So how should we deal with grief or support a grieving person? Much of the advice given is often incorrect. Becoming distracted, going back to work and ignoring the pain will not necessarily make grieving go away more quickly.
Pretending nothing has happened or being "strong" and unemotional will not help. Feeling very sad, vulnerable and lost are natural and sharing these intimate feelings with those who love you will help the healing process.
Grief is difficult to watch and a grieving person is particularly difficult to support. Many of us wish to avoid thinking about death at all costs, find it uncomfortable to be around those who are mourning, and tend to stay away — a mistake. Supporting a person in mourning does not mean continuing with life as normal or reassuring that all will be better soon.
A true friend will simply be there and do nothing but offer support, love and kindness. Let people deal with grief in their own unique way. Be particular supportive in the weeks and months following a tragedy, when everyone else has gone home, life has returned to normal, when the mourner is alone and not coping.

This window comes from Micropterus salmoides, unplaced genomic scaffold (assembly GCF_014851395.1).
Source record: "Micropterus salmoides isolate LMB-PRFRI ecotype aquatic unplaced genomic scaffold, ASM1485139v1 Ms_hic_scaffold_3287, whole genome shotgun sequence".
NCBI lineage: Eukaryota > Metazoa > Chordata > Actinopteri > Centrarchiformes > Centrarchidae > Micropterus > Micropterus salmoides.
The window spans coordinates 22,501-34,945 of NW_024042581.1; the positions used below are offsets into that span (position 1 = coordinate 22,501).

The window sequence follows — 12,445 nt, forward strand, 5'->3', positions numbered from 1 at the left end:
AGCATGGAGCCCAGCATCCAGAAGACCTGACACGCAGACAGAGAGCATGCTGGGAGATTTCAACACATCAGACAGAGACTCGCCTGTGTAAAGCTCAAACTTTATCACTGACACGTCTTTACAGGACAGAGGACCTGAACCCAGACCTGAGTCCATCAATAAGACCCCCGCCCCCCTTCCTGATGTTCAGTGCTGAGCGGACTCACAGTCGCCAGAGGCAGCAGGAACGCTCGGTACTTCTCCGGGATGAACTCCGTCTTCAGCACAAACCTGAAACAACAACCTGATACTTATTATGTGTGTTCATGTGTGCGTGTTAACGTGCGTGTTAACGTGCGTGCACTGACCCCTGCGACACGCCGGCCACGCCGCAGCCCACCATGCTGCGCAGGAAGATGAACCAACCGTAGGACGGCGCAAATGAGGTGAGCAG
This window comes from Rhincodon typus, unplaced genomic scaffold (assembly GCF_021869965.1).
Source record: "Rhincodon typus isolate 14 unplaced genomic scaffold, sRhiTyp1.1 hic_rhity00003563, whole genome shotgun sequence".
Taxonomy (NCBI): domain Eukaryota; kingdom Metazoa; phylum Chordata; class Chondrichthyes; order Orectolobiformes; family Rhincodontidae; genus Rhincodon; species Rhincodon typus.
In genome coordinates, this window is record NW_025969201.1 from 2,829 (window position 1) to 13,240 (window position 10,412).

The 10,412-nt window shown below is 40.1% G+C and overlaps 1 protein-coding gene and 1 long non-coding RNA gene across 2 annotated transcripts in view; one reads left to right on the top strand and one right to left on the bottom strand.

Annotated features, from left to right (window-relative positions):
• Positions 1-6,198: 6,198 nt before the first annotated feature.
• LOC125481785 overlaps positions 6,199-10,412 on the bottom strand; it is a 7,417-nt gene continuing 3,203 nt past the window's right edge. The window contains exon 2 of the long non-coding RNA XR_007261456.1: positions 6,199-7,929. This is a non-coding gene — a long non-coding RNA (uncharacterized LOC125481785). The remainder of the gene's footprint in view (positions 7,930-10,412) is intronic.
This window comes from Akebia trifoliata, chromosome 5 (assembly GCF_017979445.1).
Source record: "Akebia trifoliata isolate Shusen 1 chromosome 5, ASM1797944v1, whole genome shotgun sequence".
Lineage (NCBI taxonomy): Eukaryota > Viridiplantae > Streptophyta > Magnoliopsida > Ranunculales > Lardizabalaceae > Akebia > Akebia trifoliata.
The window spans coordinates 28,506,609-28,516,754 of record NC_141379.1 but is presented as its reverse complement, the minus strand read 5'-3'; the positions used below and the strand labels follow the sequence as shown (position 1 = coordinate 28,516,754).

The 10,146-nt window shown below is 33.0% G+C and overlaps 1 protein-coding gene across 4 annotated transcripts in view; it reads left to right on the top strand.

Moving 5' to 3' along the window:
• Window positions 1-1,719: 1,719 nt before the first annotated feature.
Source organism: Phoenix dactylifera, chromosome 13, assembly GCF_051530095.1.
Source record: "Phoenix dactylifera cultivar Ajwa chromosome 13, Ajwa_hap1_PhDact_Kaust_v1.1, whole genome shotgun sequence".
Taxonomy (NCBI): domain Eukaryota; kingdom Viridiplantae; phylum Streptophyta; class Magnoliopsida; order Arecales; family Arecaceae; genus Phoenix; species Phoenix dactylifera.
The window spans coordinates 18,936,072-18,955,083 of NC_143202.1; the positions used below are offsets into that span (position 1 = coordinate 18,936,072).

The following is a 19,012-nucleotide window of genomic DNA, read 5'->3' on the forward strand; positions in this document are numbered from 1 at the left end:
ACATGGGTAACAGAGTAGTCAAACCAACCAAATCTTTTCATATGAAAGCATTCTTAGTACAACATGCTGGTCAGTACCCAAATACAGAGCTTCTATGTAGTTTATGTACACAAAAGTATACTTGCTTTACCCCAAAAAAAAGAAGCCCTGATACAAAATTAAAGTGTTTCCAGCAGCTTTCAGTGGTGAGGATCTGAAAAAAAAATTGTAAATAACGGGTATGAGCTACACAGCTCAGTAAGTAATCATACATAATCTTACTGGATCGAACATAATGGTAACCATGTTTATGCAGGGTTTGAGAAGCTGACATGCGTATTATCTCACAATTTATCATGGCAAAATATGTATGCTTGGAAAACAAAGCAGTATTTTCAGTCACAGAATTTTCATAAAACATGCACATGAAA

As our hearts and thoughts reach out to those most affected by these senseless killings, we should all understand that every life is touched by tragedy be it a life threatening illness or the death of a loved one. Having insights into grieving will help make the process understandable and promote eventual healing.
Dr. David Lipschitz is the author of the books "Breaking the Rules of Aging" and "Dr. David's First Health Book of More Not Less." To find out more about Dr. David Lipschitz and read features by other Creators Syndicate writers and cartoonists, visit the Creators Syndicate Web page at www.creators.com. More information is available at www.DrDavidHealth.com.
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